Epidemiology of diastolic heart failure.

Division of Cardiovascular Diseases, Department of Internal Medicine, Mayo Clinic College of Medicine, Rochester, MN 55905, USA.
Progress in Cardiovascular Diseases (Impact Factor: 2.44). 03/2005; 47(5):320-32. DOI: 10.1016/j.pcad.2005.02.010
Source: PubMed

ABSTRACT Heart failure (HF) is a major public health problem. Clinical studies suggest that a significant proportion of patients with HF have preserved ejection fraction, a clinical syndrome commonly referred to as diastolic HF (DHF). One of the purposes of epidemiological studies is to identify unmet public health needs in a population and to quantify the magnitude of the problem in a manner that is free from the referral bias inherent in clinical studies. We review current epidemiological data estimating the prevalence of DHF, highlight the challenges posed by existing data, and suggest focus for future studies on the epidemiology of DHF. We limited the review to studies that met our definition of population-based studies (eg, studies drawing participants from a defined community or all consecutive referrals to a health facility that is the sole provider to a defined community). Studies relevant to the epidemiology of each stage of DHF (American College of Cardiology/American Heart Association stages A-D) were reviewed. These epidemiological studies clearly define the magnitude of this health care problem and underscore the urgent need for studies elucidating the natural history, pathophysiology, and optimal diagnostic and management strategy for this extremely common clinical syndrome.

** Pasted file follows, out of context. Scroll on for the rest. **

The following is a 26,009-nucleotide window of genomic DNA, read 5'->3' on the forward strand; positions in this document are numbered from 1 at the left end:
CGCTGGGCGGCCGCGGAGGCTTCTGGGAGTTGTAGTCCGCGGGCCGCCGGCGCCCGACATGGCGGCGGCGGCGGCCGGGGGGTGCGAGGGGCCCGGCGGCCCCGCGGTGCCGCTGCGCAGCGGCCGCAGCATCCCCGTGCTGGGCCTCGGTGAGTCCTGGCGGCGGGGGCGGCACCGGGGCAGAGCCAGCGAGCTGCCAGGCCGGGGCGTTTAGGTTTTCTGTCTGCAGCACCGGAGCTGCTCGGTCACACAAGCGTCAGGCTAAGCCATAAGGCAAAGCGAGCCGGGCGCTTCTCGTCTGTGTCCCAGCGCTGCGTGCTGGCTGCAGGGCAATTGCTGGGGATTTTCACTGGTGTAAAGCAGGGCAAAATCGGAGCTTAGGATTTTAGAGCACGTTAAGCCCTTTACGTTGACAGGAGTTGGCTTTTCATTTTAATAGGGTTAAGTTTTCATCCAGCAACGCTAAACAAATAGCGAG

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    ABSTRACT: ABSTRACT Heart failure (HF) is a clinical syndrome, which is becoming a major public health problem in recent decades, due to its increasing prevalence, especially in the developed countries, mostly due to prolonged lifespan of the general population as well as the increased of HF patients. The HF treatment, particularly, new pharmacological and non-pharmacological agents, has markedly improved clinical outcomes of patients with HF including increased life expectancy and improved quality of life. However, despite the facts that mortality in HF patients has decreased, it still remains unacceptably high. This review of summarizes the evidence to date about the mortality of HF patients. Despite the impressive achievements in the pharmacological and non-pharmacological treatment of HF patients which has undeniably improved the survival of these patients, the mortality still remains high particularly among elderly, male and African American patients. Patients with HF and reduced ejection fraction have higher mortality rates, most commonly due to cardiovascular causes, compared with patients with HF and preserved ejection fraction. Key words: heart failure, mortality, race, elderly, gender
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